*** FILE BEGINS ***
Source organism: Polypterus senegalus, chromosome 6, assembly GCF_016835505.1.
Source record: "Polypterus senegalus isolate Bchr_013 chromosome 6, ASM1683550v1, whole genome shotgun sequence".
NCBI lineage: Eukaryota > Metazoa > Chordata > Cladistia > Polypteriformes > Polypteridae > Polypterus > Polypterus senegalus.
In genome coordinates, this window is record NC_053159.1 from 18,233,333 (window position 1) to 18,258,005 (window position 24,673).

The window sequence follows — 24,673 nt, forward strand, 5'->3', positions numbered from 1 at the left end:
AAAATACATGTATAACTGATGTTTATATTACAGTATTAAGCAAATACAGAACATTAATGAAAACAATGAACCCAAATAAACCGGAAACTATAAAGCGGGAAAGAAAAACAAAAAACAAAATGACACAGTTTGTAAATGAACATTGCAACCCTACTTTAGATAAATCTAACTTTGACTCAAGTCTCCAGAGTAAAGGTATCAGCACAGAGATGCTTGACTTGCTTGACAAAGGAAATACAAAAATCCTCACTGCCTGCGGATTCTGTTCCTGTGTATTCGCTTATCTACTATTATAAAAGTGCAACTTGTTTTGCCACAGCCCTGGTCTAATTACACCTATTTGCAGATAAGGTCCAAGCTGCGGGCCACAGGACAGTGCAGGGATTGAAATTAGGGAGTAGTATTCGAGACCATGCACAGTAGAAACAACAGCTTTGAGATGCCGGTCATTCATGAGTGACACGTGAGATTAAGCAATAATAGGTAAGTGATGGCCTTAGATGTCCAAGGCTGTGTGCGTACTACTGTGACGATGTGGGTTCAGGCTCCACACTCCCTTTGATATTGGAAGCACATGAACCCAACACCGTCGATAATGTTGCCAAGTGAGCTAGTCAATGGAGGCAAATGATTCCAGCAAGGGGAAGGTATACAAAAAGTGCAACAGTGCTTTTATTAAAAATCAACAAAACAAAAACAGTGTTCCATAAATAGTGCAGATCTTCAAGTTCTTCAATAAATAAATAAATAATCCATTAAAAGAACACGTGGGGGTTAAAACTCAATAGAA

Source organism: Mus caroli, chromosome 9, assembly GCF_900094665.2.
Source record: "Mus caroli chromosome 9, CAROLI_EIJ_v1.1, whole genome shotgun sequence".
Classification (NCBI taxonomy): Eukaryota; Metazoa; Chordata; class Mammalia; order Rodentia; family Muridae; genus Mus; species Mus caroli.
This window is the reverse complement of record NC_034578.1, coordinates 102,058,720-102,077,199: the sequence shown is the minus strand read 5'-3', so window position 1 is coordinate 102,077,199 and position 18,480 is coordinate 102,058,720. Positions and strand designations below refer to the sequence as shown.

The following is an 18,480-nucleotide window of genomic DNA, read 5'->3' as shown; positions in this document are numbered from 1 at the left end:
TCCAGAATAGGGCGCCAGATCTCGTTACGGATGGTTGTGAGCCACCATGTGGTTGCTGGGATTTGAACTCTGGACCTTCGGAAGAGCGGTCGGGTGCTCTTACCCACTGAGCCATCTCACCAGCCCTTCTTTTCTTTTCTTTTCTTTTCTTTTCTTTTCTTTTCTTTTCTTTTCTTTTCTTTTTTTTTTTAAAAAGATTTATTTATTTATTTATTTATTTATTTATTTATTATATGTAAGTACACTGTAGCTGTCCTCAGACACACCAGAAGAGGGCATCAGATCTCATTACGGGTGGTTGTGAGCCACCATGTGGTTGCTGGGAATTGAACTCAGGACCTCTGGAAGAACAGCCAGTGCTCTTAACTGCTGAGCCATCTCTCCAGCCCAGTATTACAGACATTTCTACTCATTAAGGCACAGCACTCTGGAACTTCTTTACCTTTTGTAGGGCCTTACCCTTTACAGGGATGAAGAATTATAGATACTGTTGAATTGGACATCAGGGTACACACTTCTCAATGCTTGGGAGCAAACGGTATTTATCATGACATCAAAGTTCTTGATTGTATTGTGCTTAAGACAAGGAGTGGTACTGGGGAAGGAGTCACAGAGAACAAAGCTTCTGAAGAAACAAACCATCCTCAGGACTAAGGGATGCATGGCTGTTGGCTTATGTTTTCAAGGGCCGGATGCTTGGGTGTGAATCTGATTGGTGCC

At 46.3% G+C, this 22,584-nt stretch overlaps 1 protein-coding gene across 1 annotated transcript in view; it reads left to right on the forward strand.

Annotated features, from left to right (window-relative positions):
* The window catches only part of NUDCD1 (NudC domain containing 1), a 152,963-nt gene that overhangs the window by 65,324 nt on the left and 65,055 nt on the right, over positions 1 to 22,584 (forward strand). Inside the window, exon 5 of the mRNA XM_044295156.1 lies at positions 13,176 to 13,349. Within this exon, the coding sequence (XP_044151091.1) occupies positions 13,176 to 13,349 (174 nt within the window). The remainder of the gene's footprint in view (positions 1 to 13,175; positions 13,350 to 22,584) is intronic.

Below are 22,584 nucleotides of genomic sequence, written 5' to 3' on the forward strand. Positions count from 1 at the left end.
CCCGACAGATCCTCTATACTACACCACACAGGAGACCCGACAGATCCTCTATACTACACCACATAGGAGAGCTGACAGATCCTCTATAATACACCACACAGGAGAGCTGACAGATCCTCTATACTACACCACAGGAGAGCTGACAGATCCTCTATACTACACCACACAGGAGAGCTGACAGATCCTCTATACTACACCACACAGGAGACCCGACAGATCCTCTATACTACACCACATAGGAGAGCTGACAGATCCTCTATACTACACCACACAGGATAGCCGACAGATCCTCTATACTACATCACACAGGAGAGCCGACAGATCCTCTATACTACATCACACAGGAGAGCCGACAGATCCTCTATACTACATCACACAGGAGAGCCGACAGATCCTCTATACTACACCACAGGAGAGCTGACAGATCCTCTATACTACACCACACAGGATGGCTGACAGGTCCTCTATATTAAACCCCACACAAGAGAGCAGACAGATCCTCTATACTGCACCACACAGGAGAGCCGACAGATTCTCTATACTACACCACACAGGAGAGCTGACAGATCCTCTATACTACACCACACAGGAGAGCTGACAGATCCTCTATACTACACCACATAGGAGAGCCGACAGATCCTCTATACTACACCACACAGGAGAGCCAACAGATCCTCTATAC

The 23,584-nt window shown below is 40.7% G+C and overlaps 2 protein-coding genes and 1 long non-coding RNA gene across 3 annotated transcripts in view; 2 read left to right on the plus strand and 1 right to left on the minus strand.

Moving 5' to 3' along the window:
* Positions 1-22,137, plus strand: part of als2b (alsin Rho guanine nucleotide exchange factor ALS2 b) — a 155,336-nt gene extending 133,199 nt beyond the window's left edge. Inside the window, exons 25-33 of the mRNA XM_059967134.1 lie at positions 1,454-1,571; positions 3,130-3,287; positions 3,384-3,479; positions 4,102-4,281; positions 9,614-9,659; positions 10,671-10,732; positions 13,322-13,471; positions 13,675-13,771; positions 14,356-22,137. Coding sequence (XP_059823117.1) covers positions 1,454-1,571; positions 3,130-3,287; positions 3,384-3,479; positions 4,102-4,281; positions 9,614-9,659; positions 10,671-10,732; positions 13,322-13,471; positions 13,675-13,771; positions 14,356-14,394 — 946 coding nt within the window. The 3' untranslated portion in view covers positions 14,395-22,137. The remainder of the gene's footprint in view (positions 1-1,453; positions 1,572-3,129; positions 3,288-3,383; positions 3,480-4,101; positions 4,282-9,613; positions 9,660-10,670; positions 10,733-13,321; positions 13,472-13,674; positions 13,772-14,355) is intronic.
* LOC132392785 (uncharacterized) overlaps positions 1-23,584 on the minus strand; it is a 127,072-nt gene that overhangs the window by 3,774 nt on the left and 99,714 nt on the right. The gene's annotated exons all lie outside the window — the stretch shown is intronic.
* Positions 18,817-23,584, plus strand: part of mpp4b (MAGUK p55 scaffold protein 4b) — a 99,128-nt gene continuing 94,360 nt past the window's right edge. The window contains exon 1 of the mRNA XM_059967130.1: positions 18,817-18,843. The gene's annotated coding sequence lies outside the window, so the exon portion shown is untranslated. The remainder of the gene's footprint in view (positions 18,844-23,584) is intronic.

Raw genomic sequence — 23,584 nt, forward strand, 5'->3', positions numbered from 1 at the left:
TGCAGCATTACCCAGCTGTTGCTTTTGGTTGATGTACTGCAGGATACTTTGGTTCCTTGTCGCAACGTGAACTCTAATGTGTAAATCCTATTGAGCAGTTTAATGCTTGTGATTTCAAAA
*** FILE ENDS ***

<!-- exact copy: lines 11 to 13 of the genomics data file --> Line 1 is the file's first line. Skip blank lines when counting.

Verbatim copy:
The following is an 18,480-nucleotide window of genomic DNA, read 5'->3' as shown; positions in this document are numbered from 1 at the left end:
TCCAGAATAGGGCGCCAGATCTCGTTACGGATGGTTGTGAGCCACCATGTGGTTGCTGGGATTTGAACTCTGGACCTTCGGAAGAGCGGTCGGGTGCTCTTACCCACTGAGCCATCTCACCAGCCCTTCTTTTCTTTTCTTTTCTTTTCTTTTCTTTTCTTTTCTTTTCTTTTCTTTTCTTTTTTTTTTTAAAAAGATTTATTTATTTATTTATTTATTTATTTATTTATTATATGTAAGTACACTGTAGCTGTCCTCAGACACACCAGAAGAGGGCATCAGATCTCATTACGGGTGGTTGTGAGCCACCATGTGGTTGCTGGGAATTGAACTCAGGACCTCTGGAAGAACAGCCAGTGCTCTTAACTGCTGAGCCATCTCTCCAGCCCAGTATTACAGACATTTCTACTCATTAAGGCACAGCACTCTGGAACTTCTTTACCTTTTGTAGGGCCTTACCCTTTACAGGGATGAAGAATTATAGATACTGTTGAATTGGACATCAGGGTACACACTTCTCAATGCTTGGGAGCAAACGGTATTTATCATGACATCAAAGTTCTTGATTGTATTGTGCTTAAGACAAGGAGTGGTACTGGGGAAGGAGTCACAGAGAACAAAGCTTCTGAAGAAACAAACCATCCTCAGGACTAAGGGATGCATGGCTGTTGGCTTATGTTTTCAAGGGCCGGATGCTTGGGTGTGAATCTGATTGGTGCC

At 46.3% G+C, this 22,584-nt stretch overlaps 1 protein-coding gene across 1 annotated transcript in view; it reads left to right on the forward strand.